Economic Analysis

Possibilities: Economic Analysis 1


In 3–4 pages, graph a set of data and analyze the results. Analyze the concepts of opportunity cost, marginal cost, and marginal benefit in real world situations.

Business leaders must be able to analyze and interpret economic information in order to make sound economic decisions. Businesses require guidelines and solutions with support from relevant data, resources, references, and economic principle.



The term, economics comes from the ancient Greek words oikos, which means “house,” and nomos, which means “custom” or “law.” The term means, basically, “household management.” It has taken on a much broader connotation in the last few centuries, however. Today, it means the study of households, consumers, businesses, and even nations. In its broadest sense, economics is the study of how to fill unlimited wants with limited resources.

The two most modern forms of economic activity—the free market and the command economy—each have advantages and disadvantages. Consider how scarce business and household resources are allocated, as well as how consumers decide what to consume, how much to consume now, and how much to consume later.

Questions to Consider

As you prepare to complete this Economic Analysis assessment, you may want to think about other related issues to deepen your understanding or broaden your viewpoint. You are encouraged to consider the questions below and discuss them with a fellow learner, a work associate, an interested friend, or a member of your professional community. Note that these questions are for your own development and exploration and do not need to be completed or submitted as part of your assessment.

  • What models do economists use to examine economic behavior and the economy?
  • What is the purpose of a possibilities curve?

Economic Analysis Resources

Suggested Resources

The resources provided here are optional and support the assessment. They provide helpful information about the topics. You may use other resources of your choice to prepare for this assessment; however, you will need to ensure that they are appropriate, credible, and valid. The MBA-FP6008 – Global Economic Environment Library Guide can help direct your research. The Supplemental Resources and Research Resources, both linked from the left navigation menu in your courseroom, provide additional resources to help support you.

Theory and Principles of Economics

The resources below contain a number of economics theories and principles.

  • What Is Economics?| Transcript.
  • Economics Terminology| Transcript.
  • The Environmental Literacy Council. (2015). Marginal costs and benefits. Retrieved from
  • McConnell, C., Flynn, S., & Brue, S. (2015). Macroeconomics(20th ed.). New York, NY: McGraw-Hill Education. Available from the bookstore.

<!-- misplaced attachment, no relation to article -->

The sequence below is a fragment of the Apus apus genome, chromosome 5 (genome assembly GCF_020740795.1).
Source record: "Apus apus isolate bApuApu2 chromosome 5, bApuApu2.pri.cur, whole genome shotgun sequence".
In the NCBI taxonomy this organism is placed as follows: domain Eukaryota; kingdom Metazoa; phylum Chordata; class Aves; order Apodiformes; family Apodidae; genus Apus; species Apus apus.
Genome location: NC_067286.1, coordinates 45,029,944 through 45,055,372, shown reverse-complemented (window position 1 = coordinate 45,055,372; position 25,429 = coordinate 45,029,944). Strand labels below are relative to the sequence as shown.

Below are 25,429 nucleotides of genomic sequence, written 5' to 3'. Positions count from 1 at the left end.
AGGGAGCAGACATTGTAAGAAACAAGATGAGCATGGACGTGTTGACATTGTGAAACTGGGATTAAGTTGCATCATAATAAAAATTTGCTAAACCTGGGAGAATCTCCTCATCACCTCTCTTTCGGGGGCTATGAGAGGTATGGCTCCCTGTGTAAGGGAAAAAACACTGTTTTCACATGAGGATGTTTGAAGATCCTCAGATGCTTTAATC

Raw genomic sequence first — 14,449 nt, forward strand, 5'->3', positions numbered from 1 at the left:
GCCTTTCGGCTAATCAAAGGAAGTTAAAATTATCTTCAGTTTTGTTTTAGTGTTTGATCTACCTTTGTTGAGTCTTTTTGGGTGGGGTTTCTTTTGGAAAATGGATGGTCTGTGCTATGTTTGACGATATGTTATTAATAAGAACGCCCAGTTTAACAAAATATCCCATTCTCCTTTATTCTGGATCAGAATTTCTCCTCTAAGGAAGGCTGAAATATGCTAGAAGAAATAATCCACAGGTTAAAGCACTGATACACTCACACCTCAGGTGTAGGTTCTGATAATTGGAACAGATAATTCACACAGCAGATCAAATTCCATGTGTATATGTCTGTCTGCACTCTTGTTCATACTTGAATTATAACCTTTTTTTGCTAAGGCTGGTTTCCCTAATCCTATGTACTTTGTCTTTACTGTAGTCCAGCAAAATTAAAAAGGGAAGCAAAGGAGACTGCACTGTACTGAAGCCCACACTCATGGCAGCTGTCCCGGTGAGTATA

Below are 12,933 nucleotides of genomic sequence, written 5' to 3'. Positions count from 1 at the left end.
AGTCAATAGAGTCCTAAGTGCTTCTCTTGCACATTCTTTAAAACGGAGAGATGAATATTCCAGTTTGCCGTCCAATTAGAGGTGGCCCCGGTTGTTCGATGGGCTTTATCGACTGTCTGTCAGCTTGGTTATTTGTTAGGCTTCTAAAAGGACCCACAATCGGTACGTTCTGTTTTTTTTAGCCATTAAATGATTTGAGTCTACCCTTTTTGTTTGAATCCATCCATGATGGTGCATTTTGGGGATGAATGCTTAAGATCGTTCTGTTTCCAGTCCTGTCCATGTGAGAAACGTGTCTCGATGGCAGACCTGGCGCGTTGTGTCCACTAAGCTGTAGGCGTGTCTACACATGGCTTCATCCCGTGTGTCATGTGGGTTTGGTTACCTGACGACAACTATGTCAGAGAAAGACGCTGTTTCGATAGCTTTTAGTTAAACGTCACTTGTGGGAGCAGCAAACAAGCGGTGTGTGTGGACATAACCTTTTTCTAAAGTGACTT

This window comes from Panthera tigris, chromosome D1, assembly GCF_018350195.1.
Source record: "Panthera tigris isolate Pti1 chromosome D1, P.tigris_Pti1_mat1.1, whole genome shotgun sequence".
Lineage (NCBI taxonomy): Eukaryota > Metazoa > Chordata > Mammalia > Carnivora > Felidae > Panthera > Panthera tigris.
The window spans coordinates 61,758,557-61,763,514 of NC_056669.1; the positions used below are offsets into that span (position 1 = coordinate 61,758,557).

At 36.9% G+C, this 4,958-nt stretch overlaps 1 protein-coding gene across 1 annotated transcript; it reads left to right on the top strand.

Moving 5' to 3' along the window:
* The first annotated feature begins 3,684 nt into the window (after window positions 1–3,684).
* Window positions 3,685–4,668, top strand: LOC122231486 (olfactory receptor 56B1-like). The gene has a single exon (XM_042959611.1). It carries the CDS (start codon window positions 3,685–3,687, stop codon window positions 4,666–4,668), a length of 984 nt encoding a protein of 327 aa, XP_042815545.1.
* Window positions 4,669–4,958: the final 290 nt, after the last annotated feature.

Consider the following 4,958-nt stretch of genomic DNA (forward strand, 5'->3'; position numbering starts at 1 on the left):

• Chapter 1, “Limits, Alternatives, and Choices,” pages 4–21 and 24–28.
    • Chapter 2, “The Market System and the Circular Flow,” pages 31–49.
    • Chapter 3, “Demand, Supply, and Market Equilibrium,” pages 53–72 and 75–80.
  • Economic Analysis Assessment Instructions


This assessment has three parts. Be sure to complete all three parts before submitting.

Part 1

Below is a production possibilities table for consumer goods (butter) and capital goods (guns).

Production Possibilities
Type of Production Production Alternative A Production Alternative B Production Alternative C Production Alternative D Production Alternative E Production Alternative F Production Alternative G
Butter 0 1 2 3 4 5 6
Guns 14 13 11 9 7 4 0

Graph the data provided in the table using Excel. (Hints: Type your data into an Excel spreadsheet. With your mouse, highlight the data only. Go to insert. Click on scatter. Click on smooth lines chart. Select the line chart. Plot data drawing line.)

Once you have graphed the data, please copy and paste your graph into a Word document so you can complete the rest of the assessment.

Based on the graph you created, complete the following:

  • Analyze the graphed data to develop assumptions, referencing the possibility curve.
    • Identify the specific assumptions that underlie the production possibilities curve.
    • Determine the cost of more butter, if the economy is at point C.
      • What would be the cost of producing more guns?
      • How does the shape of the production possibilities curve reflect the law of increasing opportunity costs?
    • Suppose this hypothetical economy were producing only 1 item of butter and 10 guns, and this was depicted by this production possibilities table and curve. What conclusions could you draw about this economy’s resource utilization?
    • Determine whether this economy is able to produce outside its current production possibilities. How might technological changes affect the production possibilities curve? How can international trade allow consumption above its production possibilities curve?

Part 2

  • Analyze the concept of opportunity cost.
    • Explain what is meant by opportunity cost.
    • Explain how opportunity cost relates to the definition of economics.
    • Determine if allocating advertising expenditures to boost sales or investing in a new plant and equipment would entail the greater opportunity cost. Explain and support your response.

Part 3

  • Apply the concept of marginal cost and marginal benefit to real world decisions.
    • Provide two examples of recent decisions you made in which you, either explicitly or implicitly, weighed marginal cost and marginal benefit.

Additional Economic Analysis Requirements

  • Include a title page and reference page.
  • Number of pages: 3–4, not including title page and reference page.
  • Number of resources:At least 2.
  • APA format for citations and references.
  • Font and spacing:Times New Roman, 12 point; double-spaced.